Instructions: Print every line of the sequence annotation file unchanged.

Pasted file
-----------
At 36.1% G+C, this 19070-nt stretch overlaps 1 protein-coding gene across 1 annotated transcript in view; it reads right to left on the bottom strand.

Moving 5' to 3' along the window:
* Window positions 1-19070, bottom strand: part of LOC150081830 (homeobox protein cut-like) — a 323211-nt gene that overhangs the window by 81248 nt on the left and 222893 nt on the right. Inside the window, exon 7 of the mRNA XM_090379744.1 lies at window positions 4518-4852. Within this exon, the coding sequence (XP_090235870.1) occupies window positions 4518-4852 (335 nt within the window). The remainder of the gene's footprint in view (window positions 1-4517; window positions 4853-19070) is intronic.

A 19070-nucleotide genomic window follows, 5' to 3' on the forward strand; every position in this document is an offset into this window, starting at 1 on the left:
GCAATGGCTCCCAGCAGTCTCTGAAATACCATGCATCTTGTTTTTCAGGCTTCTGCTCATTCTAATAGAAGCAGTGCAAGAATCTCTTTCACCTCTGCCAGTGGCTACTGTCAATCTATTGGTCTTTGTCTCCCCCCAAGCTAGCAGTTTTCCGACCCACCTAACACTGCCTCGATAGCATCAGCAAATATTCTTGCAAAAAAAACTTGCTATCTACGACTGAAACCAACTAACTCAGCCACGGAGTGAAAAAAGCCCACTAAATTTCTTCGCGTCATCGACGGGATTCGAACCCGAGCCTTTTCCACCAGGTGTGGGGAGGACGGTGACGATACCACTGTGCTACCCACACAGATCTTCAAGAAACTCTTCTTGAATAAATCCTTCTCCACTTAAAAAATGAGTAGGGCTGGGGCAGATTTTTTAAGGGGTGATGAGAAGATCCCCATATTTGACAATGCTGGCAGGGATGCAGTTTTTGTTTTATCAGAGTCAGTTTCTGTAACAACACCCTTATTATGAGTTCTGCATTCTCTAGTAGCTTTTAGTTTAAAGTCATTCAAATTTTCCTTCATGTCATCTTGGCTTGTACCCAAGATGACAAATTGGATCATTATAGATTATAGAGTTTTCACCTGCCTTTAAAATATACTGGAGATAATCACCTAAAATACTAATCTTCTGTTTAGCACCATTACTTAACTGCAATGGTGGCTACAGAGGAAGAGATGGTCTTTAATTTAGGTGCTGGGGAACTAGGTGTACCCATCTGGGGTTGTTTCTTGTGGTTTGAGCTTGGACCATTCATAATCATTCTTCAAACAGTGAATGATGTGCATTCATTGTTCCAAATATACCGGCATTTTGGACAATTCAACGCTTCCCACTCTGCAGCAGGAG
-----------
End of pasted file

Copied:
At 36.1% G+C, this 19070-nt stretch overlaps 1 protein-coding gene across 1 annotated transcript in view; it reads right to left on the bottom strand.

Moving 5' to 3' along the window:
* Window positions 1-19070, bottom strand: part of LOC150081830 (homeobox protein cut-like) — a 323211-nt gene that overhangs the window by 81248 nt on the left and 222893 nt on the right. Inside the window, exon 7 of the mRNA XM_090379744.1 lies at window positions 4518-4852. Within this exon, the coding sequence (XP_090235870.1) occupies window positions 4518-4852 (335 nt within the window). The remainder of the gene's footprint in view (window positions 1-4517; window positions 4853-19070) is intronic.

A 19070-nucleotide genomic window follows, 5' to 3' on the forward strand; every position in this document is an offset into this window, starting at 1 on the left:
GCAATGGCTCCCAGCAGTCTCTGAAATACCATGCATCTTGTTTTTCAGGCTTCTGCTCATTCTAATAGAAGCAGTGCAAGAATCTCTTTCACCTCTGCCAGTGGCTACTGTCAATCTATTGGTCTTTGTCTCCCCCCAAGCTAGCAGTTTTCCGACCCACCTAACACTGCCTCGATAGCATCAGCAAATATTCTTGCAAAAAAAACTTGCTATCTACGACTGAAACCAACTAACTCAGCCACGGAGTGAAAAAAGCCCACTAAATTTCTTCGCGTCATCGACGGGATTCGAACCCGAGCCTTTTCCACCAGGTGTGGGGAGGACGGTGACGATACCACTGTGCTACCCACACAGATCTTCAAGAAACTCTTCTTGAATAAATCCTTCTCCACTTAAAAAATGAGTAGGGCTGGGGCAGATTTTTTAAGGGGTGATGAGAAGATCCCCATATTTGACAATGCTGGCAGGGATGCAGTTTTTGTTTTATCAGAGTCAGTTTCTGTAACAACACCCTTATTATGAGTTCTGCATTCTCTAGTAGCTTTTAGTTTAAAGTCATTCAAATTTTCCTTCATGTCATCTTGGCTTGTACCCAAGATGACAAATTGGATCATTATAGATTATAGAGTTTTCACCTGCCTTTAAAATATACTGGAGATAATCACCTAAAATACTAATCTTCTGTTTAGCACCATTACTTAACTGCAATGGTGGCTACAGAGGAAGAGATGGTCTTTAATTTAGGTGCTGGGGAACTAGGTGTACCCATCTGGGGTTGTTTCTTGTGGTTTGAGCTTGGACCATTCATAATCATTCTTCAAACAGTGAATGATGTGCATTCATTGTTCCAAATATACCGGCATTTTGGACAATTCAACGCTTCCCACTCTGCAGCAGGAG